Reading History: The Russian Revolution
Edward Acton outlines the historiography of the Russian Revolution.
The Russian Revolution occupies the strategic centre of contemporary history. In a matter of eight months power passed from the hands of the Tsar into those of the Bolsheviks. Europe's slumbering giant, for centuries a bastion of reaction, suddenly became the source of a momentous challenge to the world domination of western capitalism. The Soviet Union presented a. dynamic new model of economic, social, political and ideological development which was to exert a potent influence over the world's less advanced nations and less privileged classes. The revolution set in motion a process of change in which we are all caught up.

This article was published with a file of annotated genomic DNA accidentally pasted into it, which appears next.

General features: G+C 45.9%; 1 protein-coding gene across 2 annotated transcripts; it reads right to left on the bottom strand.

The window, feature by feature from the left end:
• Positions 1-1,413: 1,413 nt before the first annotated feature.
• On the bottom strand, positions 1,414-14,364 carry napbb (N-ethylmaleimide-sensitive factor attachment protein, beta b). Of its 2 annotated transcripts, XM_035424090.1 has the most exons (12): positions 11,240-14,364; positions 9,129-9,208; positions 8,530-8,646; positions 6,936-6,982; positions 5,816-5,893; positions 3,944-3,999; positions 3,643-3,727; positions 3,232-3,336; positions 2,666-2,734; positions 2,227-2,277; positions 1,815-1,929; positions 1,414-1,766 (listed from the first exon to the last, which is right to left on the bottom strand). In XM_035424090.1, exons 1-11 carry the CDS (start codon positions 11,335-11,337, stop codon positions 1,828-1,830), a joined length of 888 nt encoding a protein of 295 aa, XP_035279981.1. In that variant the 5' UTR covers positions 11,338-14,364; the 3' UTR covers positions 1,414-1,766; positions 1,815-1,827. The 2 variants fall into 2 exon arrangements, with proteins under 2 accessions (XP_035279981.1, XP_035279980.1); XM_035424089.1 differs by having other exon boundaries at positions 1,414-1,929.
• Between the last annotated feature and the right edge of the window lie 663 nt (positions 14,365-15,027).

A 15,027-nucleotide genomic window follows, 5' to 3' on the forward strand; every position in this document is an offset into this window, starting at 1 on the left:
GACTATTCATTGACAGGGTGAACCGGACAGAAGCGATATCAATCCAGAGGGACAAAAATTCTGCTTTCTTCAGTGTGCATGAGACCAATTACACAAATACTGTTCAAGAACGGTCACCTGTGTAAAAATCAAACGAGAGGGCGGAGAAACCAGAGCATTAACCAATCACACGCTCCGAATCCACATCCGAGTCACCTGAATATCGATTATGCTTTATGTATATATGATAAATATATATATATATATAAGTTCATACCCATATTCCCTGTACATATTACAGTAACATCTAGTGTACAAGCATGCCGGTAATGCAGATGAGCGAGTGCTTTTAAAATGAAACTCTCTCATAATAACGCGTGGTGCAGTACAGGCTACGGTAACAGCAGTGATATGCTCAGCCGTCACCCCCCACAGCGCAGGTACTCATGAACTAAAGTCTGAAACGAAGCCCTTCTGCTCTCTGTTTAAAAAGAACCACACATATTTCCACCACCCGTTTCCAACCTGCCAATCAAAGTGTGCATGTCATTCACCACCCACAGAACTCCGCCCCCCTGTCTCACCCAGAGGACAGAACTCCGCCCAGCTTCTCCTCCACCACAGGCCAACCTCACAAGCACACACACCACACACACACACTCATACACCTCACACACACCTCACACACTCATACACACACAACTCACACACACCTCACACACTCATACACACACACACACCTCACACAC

To understand this process historians have been led back again and again to the upheaval of 1917. Why did the imposing facade of Tsarism simply disintegrate? Why were liberal and moderate socialist parties unable to retain the influence and popularity they enjoyed after the February revolution? Why was it the Bolsheviks who benefited from mass disaffection from the Provincial Government? How was Lenin's party able to consolidate its hold on power? Analysis of these questions has suffered from the subject's obvious 'relevance'. The orthodox Soviet account of the Bolshevik triumph plays too important a role in legitimising the Soviet government for close probing to be permitted. Western work, on the other hand, has for long been distorted by the passions and prejudices of Russian refugees and Cold War warriors. Reacting against Soviet panegyrics, western. historians have tended to view October as the product of dark conspiracy and the manipulation of an irrational and easily led Russian people. Gradually, however, the mould has begun to break. Recent western research has advanced by focusing on two main dimensions of the revolution.